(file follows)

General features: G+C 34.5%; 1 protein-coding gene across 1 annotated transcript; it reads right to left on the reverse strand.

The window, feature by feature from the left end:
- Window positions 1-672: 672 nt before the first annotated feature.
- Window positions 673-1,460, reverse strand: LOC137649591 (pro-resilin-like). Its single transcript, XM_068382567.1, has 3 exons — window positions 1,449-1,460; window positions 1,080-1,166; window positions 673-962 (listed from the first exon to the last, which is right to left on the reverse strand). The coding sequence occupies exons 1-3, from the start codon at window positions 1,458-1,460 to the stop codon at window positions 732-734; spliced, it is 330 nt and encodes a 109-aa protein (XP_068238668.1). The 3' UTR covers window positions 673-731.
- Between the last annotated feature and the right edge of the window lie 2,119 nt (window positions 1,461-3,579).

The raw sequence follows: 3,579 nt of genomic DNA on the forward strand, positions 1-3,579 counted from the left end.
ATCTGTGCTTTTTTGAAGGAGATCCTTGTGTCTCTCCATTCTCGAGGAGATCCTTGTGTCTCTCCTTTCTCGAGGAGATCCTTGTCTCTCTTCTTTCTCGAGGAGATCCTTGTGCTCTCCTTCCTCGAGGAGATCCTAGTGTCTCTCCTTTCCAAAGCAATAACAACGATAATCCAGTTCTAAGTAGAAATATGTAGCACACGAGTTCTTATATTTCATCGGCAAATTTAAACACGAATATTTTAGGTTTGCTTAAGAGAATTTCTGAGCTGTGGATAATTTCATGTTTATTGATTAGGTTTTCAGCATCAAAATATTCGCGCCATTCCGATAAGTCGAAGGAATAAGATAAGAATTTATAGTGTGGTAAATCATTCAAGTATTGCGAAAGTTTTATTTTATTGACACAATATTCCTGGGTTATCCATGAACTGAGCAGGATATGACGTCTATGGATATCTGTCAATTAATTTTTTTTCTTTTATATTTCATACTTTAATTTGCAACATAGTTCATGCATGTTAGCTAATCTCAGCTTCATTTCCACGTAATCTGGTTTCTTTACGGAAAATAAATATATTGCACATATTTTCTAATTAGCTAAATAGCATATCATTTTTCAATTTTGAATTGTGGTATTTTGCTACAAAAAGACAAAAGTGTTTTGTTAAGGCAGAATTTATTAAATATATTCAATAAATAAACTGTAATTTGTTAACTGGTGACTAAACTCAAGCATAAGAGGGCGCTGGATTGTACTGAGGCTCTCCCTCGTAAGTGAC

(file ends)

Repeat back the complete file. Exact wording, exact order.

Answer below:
General features: G+C 34.5%; 1 protein-coding gene across 1 annotated transcript; it reads right to left on the reverse strand.

The window, feature by feature from the left end:
- Window positions 1-672: 672 nt before the first annotated feature.
- Window positions 673-1,460, reverse strand: LOC137649591 (pro-resilin-like). Its single transcript, XM_068382567.1, has 3 exons — window positions 1,449-1,460; window positions 1,080-1,166; window positions 673-962 (listed from the first exon to the last, which is right to left on the reverse strand). The coding sequence occupies exons 1-3, from the start codon at window positions 1,458-1,460 to the stop codon at window positions 732-734; spliced, it is 330 nt and encodes a 109-aa protein (XP_068238668.1). The 3' UTR covers window positions 673-731.
- Between the last annotated feature and the right edge of the window lie 2,119 nt (window positions 1,461-3,579).

The raw sequence follows: 3,579 nt of genomic DNA on the forward strand, positions 1-3,579 counted from the left end.
ATCTGTGCTTTTTTGAAGGAGATCCTTGTGTCTCTCCATTCTCGAGGAGATCCTTGTGTCTCTCCTTTCTCGAGGAGATCCTTGTCTCTCTTCTTTCTCGAGGAGATCCTTGTGCTCTCCTTCCTCGAGGAGATCCTAGTGTCTCTCCTTTCCAAAGCAATAACAACGATAATCCAGTTCTAAGTAGAAATATGTAGCACACGAGTTCTTATATTTCATCGGCAAATTTAAACACGAATATTTTAGGTTTGCTTAAGAGAATTTCTGAGCTGTGGATAATTTCATGTTTATTGATTAGGTTTTCAGCATCAAAATATTCGCGCCATTCCGATAAGTCGAAGGAATAAGATAAGAATTTATAGTGTGGTAAATCATTCAAGTATTGCGAAAGTTTTATTTTATTGACACAATATTCCTGGGTTATCCATGAACTGAGCAGGATATGACGTCTATGGATATCTGTCAATTAATTTTTTTTCTTTTATATTTCATACTTTAATTTGCAACATAGTTCATGCATGTTAGCTAATCTCAGCTTCATTTCCACGTAATCTGGTTTCTTTACGGAAAATAAATATATTGCACATATTTTCTAATTAGCTAAATAGCATATCATTTTTCAATTTTGAATTGTGGTATTTTGCTACAAAAAGACAAAAGTGTTTTGTTAAGGCAGAATTTATTAAATATATTCAATAAATAAACTGTAATTTGTTAACTGGTGACTAAACTCAAGCATAAGAGGGCGCTGGATTGTACTGAGGCTCTCCCTCGTAAGTGAC